” where he incorporates some great use of melody on the solos to make them flow easier into the songs atmosphere. “Bibles and Guns
” probably takes the cake for the best solo on this album, with a perfect switch off of insanity and tranquility.
Tom Angelripper’s vocals are still as they have been: rasped and cruel. While he isn’t as fanatic and psychotic as on “M-16
”, he still does a great job here. His fast-talking approach on “Lords of Depravity
” and “No Regrets
” rockets the song forward, while his slower wail “Axis of Evil
” give off a sickly feel. And while he doesn’t really go outside his vocal range on the melody infuses tracks like “Buried in the Justice Ground
”, he doesn’t really have to since Bernemann matches his sound for him. He also uses an almost death-growl on the opener, which gives off a slight bit of insanity. But once again, the best work is on “Bibles and Guns
”, since he seems to sound a bit annoyed and frustrated throughout the whole song, giving off a wonderful atmosphere. His bass work is also slightly better on this album, as more songs take a quick pause to let him throw out fills, like on “Bibles and Guns
” and his slight mini-solo on “Axis of Evil
”. But is it anything to gawk at" Not really; it’s just a nice change-up in the sound.
Tom’s lyrics aren’t nearly as creative as the last few albums, however. On “Lords of Depravity
”, Tom shouts out the painfully dull lines of “Now I'll rape, I'll slash, I'll dominate, I will degrade
”. Yawn. Honestly, it seems like he wants to fall into the stereotypical lyrical theme for thrash metal. I mean, with other lyrics such as “These haunting memories, The evil men are killing blindly
” (“Blood On Your Lips
”), it just doesn’t seem Tom is really trying compared to the ones that he had on “M-16
”. But tracks like “Bibles and Guns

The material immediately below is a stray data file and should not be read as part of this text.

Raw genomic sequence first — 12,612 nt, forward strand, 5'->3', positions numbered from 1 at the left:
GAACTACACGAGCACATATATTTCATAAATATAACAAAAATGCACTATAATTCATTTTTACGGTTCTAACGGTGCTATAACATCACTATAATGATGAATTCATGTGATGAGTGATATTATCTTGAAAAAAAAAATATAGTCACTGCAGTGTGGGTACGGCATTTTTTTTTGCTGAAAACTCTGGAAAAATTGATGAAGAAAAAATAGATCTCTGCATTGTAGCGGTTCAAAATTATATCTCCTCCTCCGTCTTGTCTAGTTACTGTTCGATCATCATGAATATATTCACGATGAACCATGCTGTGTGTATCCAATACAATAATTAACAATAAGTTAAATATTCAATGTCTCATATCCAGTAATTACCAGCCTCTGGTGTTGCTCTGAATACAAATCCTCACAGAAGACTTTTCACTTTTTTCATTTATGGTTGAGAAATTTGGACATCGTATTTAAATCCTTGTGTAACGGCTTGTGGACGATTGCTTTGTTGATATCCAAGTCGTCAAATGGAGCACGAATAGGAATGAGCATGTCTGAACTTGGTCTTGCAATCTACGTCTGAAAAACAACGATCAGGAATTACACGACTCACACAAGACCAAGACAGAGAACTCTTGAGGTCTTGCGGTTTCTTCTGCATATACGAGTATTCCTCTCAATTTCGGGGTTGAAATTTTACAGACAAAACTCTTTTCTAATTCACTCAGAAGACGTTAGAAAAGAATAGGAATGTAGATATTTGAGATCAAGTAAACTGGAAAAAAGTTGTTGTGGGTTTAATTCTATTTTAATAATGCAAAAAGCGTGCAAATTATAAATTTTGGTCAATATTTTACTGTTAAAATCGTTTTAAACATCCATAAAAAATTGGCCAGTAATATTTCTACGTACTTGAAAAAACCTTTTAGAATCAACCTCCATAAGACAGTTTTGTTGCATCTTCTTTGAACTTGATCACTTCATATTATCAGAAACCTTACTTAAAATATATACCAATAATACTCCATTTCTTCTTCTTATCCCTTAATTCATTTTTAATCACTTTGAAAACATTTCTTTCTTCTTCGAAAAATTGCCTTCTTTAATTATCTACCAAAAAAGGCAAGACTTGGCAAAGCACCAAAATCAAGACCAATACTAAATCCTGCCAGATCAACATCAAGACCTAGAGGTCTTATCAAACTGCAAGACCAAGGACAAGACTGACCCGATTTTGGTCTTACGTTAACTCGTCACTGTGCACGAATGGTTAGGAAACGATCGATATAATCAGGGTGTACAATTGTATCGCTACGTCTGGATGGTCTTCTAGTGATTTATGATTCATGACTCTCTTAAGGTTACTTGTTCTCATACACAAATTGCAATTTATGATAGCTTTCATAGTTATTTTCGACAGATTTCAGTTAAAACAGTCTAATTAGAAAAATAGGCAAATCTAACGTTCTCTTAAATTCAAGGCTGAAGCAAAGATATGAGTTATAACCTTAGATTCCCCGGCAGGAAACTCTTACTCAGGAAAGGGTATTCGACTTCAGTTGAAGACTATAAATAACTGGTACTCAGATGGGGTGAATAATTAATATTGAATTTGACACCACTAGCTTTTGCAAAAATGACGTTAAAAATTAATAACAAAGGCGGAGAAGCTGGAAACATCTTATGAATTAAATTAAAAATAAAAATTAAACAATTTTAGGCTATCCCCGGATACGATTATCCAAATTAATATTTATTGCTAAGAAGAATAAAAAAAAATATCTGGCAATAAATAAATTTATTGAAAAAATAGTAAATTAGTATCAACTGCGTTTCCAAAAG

” and “Law Down the Low
” offer redemption. “Lay Down the Law
” cries out : “So take my hand I'll be your guide, Bloodstains on the desert ground. On the battlefield of wrath, Who starts the war machine"
”. “Bibles and Guns
”, yet again, has the best performance, mostly due to Tom’s annoyed voice when he shouts out:“When even life's collapse begins, it’s just what we need: bibles and guns!
But there are some small things that really keep this album down. For starters, most of these riffs, while unique in thrash, just don’t come close to most of their earlier material. And some of these songs fall into the repetitive factor, especially when “Nothing to Regret
” and “Lords of Depravity
” almost sound alike except for some melody on “No Regrets
”. This could be blamed on Schottkowski’s drum work, since most of it is really the same. It’s not bad by any means; it’s quite good. But he uses the same beats for almost every song and they begin to all sound like one, giant blob. Not that good for a genre that is already criticized for its lack of song distinction. And “Blood on Your Lips
”, while having great vocal work and an amazing intro, is by far one of Sodom’s
worst attempts. For starters, it begins to become bland after the first minute, and it becomes a matter of “Damn, when is this over"!”. And the worst part is there’s not even a solo on that song, and when Bernemann doesn’t solo, the song loses some sense of being complete. And my biggest gripe about this album is that most of these songs, save “Bibles and Guns
” and “City of God
”, don’t really jump out at me. Everything else just feels good, but not great. A rather annoying factor coming from a band that previously released an album filled with 11 songs that I absolutely loved.
All in all, this is still a strong Sodom
release. The guitar work is as strong as ever, Angelripper's vocals are still crisp, his bass playing has improved, and the songs are enjoyable. However, some repetitiveness and lack of stand-out songs really hamper the trip here. If you enjoy thrash, pick this up. If you’re looking to get into this band, I’d suggest starting with “Code Red
” or “M-16
Bibles and Guns
City of God
Lords of Depravity
Lay Down the Law